Living systems require matter-energy, needing specific types of it, in adequate amounts. Heat, light, water, minerals, vitamins, foods, fuels, and raw materials of various kinds, for instance, may be required. Energy for the processes of living systems is derived from the breakdown of molecules (and, in a few recent cases, of atoms as well).
Meaning is the significance of information to a system which processes it: it constitutes a change in that system’s processes elicited by the information, often resulting from associations made to it on previous experience with it. Information is a simpler concept: the degrees of freedom that exist in a given situation to choose among signals, symbols, messages, or patterns to be transmitted.
The advance of communication technology over the years has been in the direction of decreasing the matter-energy costs of storing and transmitting the markers which bear information. The efficiency of information processing can be increased by lessening the mass of the markers, making them smaller so they can be stored more compactly and transmitted more rapidly and cheaply. Over the centuries engineering progress has altered the mode in markers from stones bearing cuneiform to magnetic tape bearing electrons, and clearly some limit is being approached.
Types are abstractions. Nature presents an apparent endless variety of living things which man, from his earliest days, has observed and classified.
The subset of living systems includes cells, organs, organisms, groups, organizations, societies, and supranational systems.
The suprasystem of any living system is the next higher system in which it is a component or subsystem. For example, the supraystem of a cell or tissue is the organ it is in; the suprasystem of an organism is the group it is in at the time. Presumably every system has a suprasystem except the “universe.”
In order to survive, the system must interact with and adjust to its environment, the other parts of the suprasystem. These processes alter both the system and its environment. Living systems adapt to their environment, and in return mold it. The result is that, after some period of interaction, each in some sense becomes a mirror of the other.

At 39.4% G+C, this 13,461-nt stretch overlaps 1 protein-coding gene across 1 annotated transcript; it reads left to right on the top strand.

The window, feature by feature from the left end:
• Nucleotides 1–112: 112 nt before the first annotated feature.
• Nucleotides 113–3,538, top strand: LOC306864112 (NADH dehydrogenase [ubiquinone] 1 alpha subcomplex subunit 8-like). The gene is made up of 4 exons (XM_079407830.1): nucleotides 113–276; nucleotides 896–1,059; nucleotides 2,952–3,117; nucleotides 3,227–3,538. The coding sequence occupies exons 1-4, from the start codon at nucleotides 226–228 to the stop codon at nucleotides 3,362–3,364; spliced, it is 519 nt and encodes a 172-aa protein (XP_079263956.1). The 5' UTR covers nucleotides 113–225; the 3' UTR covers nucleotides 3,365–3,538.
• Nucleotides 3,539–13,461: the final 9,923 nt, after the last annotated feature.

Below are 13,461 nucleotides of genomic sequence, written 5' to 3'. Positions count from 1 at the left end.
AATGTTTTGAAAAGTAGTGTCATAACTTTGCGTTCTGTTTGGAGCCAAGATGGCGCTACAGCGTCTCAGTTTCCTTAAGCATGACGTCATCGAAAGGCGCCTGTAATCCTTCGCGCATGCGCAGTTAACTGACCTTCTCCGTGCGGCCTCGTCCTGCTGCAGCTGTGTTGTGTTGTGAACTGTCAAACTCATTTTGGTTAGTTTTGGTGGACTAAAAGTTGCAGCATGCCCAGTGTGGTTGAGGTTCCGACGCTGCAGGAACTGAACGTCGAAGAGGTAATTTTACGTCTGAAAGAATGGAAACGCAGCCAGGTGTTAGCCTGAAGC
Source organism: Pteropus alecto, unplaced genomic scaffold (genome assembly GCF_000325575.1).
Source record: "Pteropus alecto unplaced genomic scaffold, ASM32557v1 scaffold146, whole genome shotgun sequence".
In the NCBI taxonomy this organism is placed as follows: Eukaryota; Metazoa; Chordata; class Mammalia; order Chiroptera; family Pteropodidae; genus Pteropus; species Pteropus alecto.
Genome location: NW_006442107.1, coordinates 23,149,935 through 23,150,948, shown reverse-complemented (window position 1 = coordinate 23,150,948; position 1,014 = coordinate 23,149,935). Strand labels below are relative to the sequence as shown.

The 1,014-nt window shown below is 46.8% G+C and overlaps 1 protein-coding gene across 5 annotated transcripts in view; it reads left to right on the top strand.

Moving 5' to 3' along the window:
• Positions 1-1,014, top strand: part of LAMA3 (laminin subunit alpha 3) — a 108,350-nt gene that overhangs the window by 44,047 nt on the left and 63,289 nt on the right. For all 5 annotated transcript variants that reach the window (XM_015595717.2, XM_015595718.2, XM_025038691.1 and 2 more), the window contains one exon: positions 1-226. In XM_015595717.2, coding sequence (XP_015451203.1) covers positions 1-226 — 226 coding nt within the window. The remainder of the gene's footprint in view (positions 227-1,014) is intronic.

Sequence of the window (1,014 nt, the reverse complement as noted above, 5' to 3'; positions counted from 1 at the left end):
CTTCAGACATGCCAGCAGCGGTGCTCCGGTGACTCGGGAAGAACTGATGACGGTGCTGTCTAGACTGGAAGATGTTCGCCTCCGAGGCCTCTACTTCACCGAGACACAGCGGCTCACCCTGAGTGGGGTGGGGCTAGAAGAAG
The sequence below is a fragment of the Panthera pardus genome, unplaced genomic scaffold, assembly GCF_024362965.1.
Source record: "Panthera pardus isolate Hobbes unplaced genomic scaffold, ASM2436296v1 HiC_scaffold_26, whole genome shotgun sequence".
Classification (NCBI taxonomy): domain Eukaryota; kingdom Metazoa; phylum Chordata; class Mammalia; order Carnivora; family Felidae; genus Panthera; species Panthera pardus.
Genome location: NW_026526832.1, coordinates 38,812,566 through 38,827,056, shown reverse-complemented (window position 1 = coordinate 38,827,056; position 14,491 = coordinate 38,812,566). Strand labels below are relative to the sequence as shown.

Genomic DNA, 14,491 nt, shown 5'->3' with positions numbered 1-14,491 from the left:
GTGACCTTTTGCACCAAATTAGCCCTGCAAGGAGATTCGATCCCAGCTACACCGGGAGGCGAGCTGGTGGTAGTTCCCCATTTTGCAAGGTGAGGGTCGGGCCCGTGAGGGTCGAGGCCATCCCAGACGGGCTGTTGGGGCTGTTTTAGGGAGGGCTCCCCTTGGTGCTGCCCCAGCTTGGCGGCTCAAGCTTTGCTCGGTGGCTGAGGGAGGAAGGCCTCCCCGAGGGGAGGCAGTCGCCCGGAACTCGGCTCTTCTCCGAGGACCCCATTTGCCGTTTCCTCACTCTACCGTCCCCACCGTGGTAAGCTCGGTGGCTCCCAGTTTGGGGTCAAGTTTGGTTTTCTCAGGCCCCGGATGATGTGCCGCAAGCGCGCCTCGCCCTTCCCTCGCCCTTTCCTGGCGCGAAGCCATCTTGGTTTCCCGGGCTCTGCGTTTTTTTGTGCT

An artifact is an inclusion in some system, made by animals or man. Spider webs, bird nests, beaver dams, houses, books, machines, music, paintings, and language are artifacts. They may or may not be prostheses, inventions which carry out some critical process essential to a living system. An artificial pacemaker for a human heart is an example of an artifact which can replace a pathological process with a healthy one. Insulin and thyroxine are replacement drugs which are human artifacts. Chemical, mechanical, or electronic artifacts have been constructed which carry out some functions of all levels of living systems.
Living systems create and live among their artifacts. Beginning presumably with the hut and the arrowhead, the pot and the vase, the plow and the wheel, mankind has constructed tools and devised machines. The Industrial Revolution of the Nineteenth Century, capped by the recent harnessing of atomic energy, represents the extension of man’s matter-energy processing ability, his muscles. A new Industrial Revolution, of even greater potential, is just beginning in the Twentieth Century, with the development of information and logic-processing machines, adjuncts to man’s brain. These artifacts are increasingly becoming prostheses, relied on to carry out critical subsystem processes. A chimpanzee may extend his reach with a stick; a man may extend his cognitive skills with a computer.